This past weekend was Ironman Oceanside 70.3 and if you read my 2014 Preview – and retained any of it – you may recall that it was the first race in a season full of fun and challenging races.
I’m happy to report that I reduced my time by 4h 24min and 10 seconds over last year with a time of 00:00:00. I’m less happy to report that it was because I am still coming back from my running injury discovered in late 2013 and I’m still not fully up and running. Definitely bummed to have missed this incredible race, but my buddies Brett and Pat did well to carry the M2 flag and set a strong tone for the year.
Still, I’m having some awesome training, gaining a lot of fitness and eating the food:
What is the injury and why has it taken so long?
My left leg has been a problem child since leading up to and through Tahoe. After time off in the fall, it continued to be a problem at Christmas. I went to see Dr. Shepherd in Powell, Ohio while home for the holidays and we found some serious imbalance and misalignment with my hips and spine. This is either because my left leg is longer than my right (by birth or growth patterns), which would be consistent with the 4mm difference in my legs during my bike fit last year, or because my muscular imbalances have thrown this platform out of whack, making my left leg “longer,” but not actually longer.
If that sounds like a bunch of jargon, just know that it means that everything is more injury prone in my left leg and it stinks. I worked with Talitha at Individual Fitness Solutions while in Dublin to develop a strength and flexibility program to try and stabilize the platform. I do this strength program at least twice a week and my attention to post workout stretching and rolling has increased ten-fold (so, so important). I also continue my body work with my main man, Andy Tubbs, who induces eye crossing pain (i.e. massage therapy). Lastly, I run in a bubble:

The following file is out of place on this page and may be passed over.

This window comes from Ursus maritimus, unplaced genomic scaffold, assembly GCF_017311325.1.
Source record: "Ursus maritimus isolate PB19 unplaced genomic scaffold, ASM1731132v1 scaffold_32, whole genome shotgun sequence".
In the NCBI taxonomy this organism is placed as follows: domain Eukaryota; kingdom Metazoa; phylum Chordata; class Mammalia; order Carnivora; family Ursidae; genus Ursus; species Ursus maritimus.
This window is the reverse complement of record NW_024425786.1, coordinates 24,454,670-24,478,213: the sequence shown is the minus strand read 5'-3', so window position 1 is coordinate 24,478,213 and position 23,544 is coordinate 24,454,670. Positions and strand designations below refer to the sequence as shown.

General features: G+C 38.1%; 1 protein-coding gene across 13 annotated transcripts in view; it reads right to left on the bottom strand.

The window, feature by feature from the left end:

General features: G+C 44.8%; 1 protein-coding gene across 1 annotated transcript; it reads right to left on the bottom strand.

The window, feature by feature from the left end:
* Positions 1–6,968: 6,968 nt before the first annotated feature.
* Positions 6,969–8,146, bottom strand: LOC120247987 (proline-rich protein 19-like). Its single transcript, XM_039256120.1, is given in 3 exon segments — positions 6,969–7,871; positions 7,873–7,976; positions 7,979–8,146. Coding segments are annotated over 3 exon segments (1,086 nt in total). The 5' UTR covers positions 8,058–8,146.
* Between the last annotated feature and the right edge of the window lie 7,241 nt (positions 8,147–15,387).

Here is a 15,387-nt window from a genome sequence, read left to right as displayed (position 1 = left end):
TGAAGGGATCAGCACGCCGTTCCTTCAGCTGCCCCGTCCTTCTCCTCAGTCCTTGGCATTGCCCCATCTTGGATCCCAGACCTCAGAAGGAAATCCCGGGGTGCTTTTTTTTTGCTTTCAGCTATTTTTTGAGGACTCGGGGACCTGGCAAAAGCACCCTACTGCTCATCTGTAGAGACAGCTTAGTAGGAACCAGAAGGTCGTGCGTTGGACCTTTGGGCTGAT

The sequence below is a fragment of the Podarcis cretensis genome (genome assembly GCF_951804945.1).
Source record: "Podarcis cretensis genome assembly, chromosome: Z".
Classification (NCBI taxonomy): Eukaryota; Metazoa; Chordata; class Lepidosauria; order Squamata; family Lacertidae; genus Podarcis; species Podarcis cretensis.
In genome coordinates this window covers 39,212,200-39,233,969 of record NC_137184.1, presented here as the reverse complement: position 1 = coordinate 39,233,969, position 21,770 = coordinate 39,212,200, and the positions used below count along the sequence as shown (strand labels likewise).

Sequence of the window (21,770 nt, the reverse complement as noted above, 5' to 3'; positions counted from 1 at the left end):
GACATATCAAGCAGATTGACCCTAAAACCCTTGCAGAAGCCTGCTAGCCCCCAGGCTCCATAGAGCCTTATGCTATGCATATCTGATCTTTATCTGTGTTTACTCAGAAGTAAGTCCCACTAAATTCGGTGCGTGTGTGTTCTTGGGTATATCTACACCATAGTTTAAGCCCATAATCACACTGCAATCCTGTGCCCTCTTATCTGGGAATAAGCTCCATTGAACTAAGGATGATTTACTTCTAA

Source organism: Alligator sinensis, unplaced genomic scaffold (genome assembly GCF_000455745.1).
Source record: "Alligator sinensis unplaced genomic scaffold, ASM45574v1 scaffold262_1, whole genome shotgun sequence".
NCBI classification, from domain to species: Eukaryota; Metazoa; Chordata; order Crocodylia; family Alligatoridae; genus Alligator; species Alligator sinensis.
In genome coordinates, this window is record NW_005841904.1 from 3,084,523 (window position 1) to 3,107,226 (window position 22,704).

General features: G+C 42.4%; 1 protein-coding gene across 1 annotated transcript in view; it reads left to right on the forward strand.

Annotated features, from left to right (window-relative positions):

The Alter-G at M2 Revolution continues to be an absolutely essential tool for coming back from injury in a controlled, healthy manner. I’ve progress from 75% to 77% and currently 80% of my body weight, while I begin to run at speeds that look much more familiar.
The goal remains the same
It can be easy to have a negative mindset when you miss a race and the road back to health is taking much longer than originally planned. But that’s the thing – you can’t plan it and it’s silly to think you have more control over the circumstances than the hard work you put into it allows. That’s all you can do, work hard to be healthy and the return will hopefully follow.
I entered this year as one of the best triathletes in my age group in America. My goal for this year was to race well at a level that removes that qualifier – I want to be one of the best amateur triathletes, not just in my age group. The goal still remains, and the race calendar has shifted a bit later.
Stay tuned to see how it unfolds!
A big thanks to friends, family, the sports med folks I’ve worked with, M2 Revolution and GU.